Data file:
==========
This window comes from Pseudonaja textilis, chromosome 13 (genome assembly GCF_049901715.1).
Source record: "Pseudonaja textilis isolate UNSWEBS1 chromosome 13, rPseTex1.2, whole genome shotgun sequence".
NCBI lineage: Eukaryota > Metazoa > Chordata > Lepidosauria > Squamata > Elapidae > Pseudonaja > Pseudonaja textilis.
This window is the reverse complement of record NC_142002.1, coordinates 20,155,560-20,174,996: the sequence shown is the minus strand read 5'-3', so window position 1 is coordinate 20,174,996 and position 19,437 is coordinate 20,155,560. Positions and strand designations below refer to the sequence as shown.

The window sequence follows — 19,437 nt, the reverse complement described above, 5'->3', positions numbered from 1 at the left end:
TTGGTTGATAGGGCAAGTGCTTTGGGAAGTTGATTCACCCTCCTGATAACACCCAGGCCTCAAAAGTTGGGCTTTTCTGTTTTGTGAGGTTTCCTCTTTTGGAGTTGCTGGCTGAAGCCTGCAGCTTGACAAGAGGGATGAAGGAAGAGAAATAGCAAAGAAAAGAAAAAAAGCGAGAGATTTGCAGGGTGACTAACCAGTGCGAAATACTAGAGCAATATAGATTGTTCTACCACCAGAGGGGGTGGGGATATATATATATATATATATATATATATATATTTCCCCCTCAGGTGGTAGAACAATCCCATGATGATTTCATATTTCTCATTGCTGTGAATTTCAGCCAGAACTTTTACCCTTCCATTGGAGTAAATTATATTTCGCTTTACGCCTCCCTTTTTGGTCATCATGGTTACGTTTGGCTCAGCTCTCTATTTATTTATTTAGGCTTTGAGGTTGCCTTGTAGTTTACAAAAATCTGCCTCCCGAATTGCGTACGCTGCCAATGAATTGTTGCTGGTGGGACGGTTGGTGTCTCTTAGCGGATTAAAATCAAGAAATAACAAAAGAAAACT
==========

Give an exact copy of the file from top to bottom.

This window comes from Pseudonaja textilis, chromosome 13 (genome assembly GCF_049901715.1).
Source record: "Pseudonaja textilis isolate UNSWEBS1 chromosome 13, rPseTex1.2, whole genome shotgun sequence".
NCBI lineage: Eukaryota > Metazoa > Chordata > Lepidosauria > Squamata > Elapidae > Pseudonaja > Pseudonaja textilis.
This window is the reverse complement of record NC_142002.1, coordinates 20,155,560-20,174,996: the sequence shown is the minus strand read 5'-3', so window position 1 is coordinate 20,174,996 and position 19,437 is coordinate 20,155,560. Positions and strand designations below refer to the sequence as shown.

The window sequence follows — 19,437 nt, the reverse complement described above, 5'->3', positions numbered from 1 at the left end:
TTGGTTGATAGGGCAAGTGCTTTGGGAAGTTGATTCACCCTCCTGATAACACCCAGGCCTCAAAAGTTGGGCTTTTCTGTTTTGTGAGGTTTCCTCTTTTGGAGTTGCTGGCTGAAGCCTGCAGCTTGACAAGAGGGATGAAGGAAGAGAAATAGCAAAGAAAAGAAAAAAAGCGAGAGATTTGCAGGGTGACTAACCAGTGCGAAATACTAGAGCAATATAGATTGTTCTACCACCAGAGGGGGTGGGGATATATATATATATATATATATATATATATATTTCCCCCTCAGGTGGTAGAACAATCCCATGATGATTTCATATTTCTCATTGCTGTGAATTTCAGCCAGAACTTTTACCCTTCCATTGGAGTAAATTATATTTCGCTTTACGCCTCCCTTTTTGGTCATCATGGTTACGTTTGGCTCAGCTCTCTATTTATTTATTTAGGCTTTGAGGTTGCCTTGTAGTTTACAAAAATCTGCCTCCCGAATTGCGTACGCTGCCAATGAATTGTTGCTGGTGGGACGGTTGGTGTCTCTTAGCGGATTAAAATCAAGAAATAACAAAAGAAAACT